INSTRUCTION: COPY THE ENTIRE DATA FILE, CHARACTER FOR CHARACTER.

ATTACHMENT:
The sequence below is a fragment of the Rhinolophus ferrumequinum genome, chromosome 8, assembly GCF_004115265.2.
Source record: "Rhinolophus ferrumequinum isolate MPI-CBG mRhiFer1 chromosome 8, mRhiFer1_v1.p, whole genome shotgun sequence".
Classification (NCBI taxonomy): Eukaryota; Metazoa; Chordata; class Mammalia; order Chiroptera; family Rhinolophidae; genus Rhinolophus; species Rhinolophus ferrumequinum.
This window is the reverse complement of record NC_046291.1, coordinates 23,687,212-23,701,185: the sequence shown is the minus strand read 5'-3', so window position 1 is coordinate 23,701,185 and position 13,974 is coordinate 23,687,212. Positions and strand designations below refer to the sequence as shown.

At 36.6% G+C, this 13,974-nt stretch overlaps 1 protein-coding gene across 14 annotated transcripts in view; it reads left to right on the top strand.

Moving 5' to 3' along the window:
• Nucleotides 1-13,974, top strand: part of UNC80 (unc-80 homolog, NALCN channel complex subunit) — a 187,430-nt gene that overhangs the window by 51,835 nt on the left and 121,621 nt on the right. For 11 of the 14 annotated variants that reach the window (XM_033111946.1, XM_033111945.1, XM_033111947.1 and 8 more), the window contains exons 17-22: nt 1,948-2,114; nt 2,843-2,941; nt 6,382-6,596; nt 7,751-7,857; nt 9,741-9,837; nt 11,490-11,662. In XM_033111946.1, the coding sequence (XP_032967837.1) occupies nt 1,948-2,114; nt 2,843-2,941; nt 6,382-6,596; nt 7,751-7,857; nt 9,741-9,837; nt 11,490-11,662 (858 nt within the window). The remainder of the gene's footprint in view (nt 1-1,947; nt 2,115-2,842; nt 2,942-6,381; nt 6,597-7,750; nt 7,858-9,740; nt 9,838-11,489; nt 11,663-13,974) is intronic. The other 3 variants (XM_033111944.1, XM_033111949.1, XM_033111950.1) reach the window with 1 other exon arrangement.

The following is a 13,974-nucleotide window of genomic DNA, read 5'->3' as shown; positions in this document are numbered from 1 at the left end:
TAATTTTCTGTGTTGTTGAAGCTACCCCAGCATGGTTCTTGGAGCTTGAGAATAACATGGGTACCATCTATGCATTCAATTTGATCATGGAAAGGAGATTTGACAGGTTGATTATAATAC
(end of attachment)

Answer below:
The sequence below is a fragment of the Rhinolophus ferrumequinum genome, chromosome 8, assembly GCF_004115265.2.
Source record: "Rhinolophus ferrumequinum isolate MPI-CBG mRhiFer1 chromosome 8, mRhiFer1_v1.p, whole genome shotgun sequence".
Classification (NCBI taxonomy): Eukaryota; Metazoa; Chordata; class Mammalia; order Chiroptera; family Rhinolophidae; genus Rhinolophus; species Rhinolophus ferrumequinum.
This window is the reverse complement of record NC_046291.1, coordinates 23,687,212-23,701,185: the sequence shown is the minus strand read 5'-3', so window position 1 is coordinate 23,701,185 and position 13,974 is coordinate 23,687,212. Positions and strand designations below refer to the sequence as shown.

At 36.6% G+C, this 13,974-nt stretch overlaps 1 protein-coding gene across 14 annotated transcripts in view; it reads left to right on the top strand.

Moving 5' to 3' along the window:
• Nucleotides 1-13,974, top strand: part of UNC80 (unc-80 homolog, NALCN channel complex subunit) — a 187,430-nt gene that overhangs the window by 51,835 nt on the left and 121,621 nt on the right. For 11 of the 14 annotated variants that reach the window (XM_033111946.1, XM_033111945.1, XM_033111947.1 and 8 more), the window contains exons 17-22: nt 1,948-2,114; nt 2,843-2,941; nt 6,382-6,596; nt 7,751-7,857; nt 9,741-9,837; nt 11,490-11,662. In XM_033111946.1, the coding sequence (XP_032967837.1) occupies nt 1,948-2,114; nt 2,843-2,941; nt 6,382-6,596; nt 7,751-7,857; nt 9,741-9,837; nt 11,490-11,662 (858 nt within the window). The remainder of the gene's footprint in view (nt 1-1,947; nt 2,115-2,842; nt 2,942-6,381; nt 6,597-7,750; nt 7,858-9,740; nt 9,838-11,489; nt 11,663-13,974) is intronic. The other 3 variants (XM_033111944.1, XM_033111949.1, XM_033111950.1) reach the window with 1 other exon arrangement.

The following is a 13,974-nucleotide window of genomic DNA, read 5'->3' as shown; positions in this document are numbered from 1 at the left end:
TAATTTTCTGTGTTGTTGAAGCTACCCCAGCATGGTTCTTGGAGCTTGAGAATAACATGGGTACCATCTATGCATTCAATTTGATCATGGAAAGGAGATTTGACAGGTTGATTATAATAC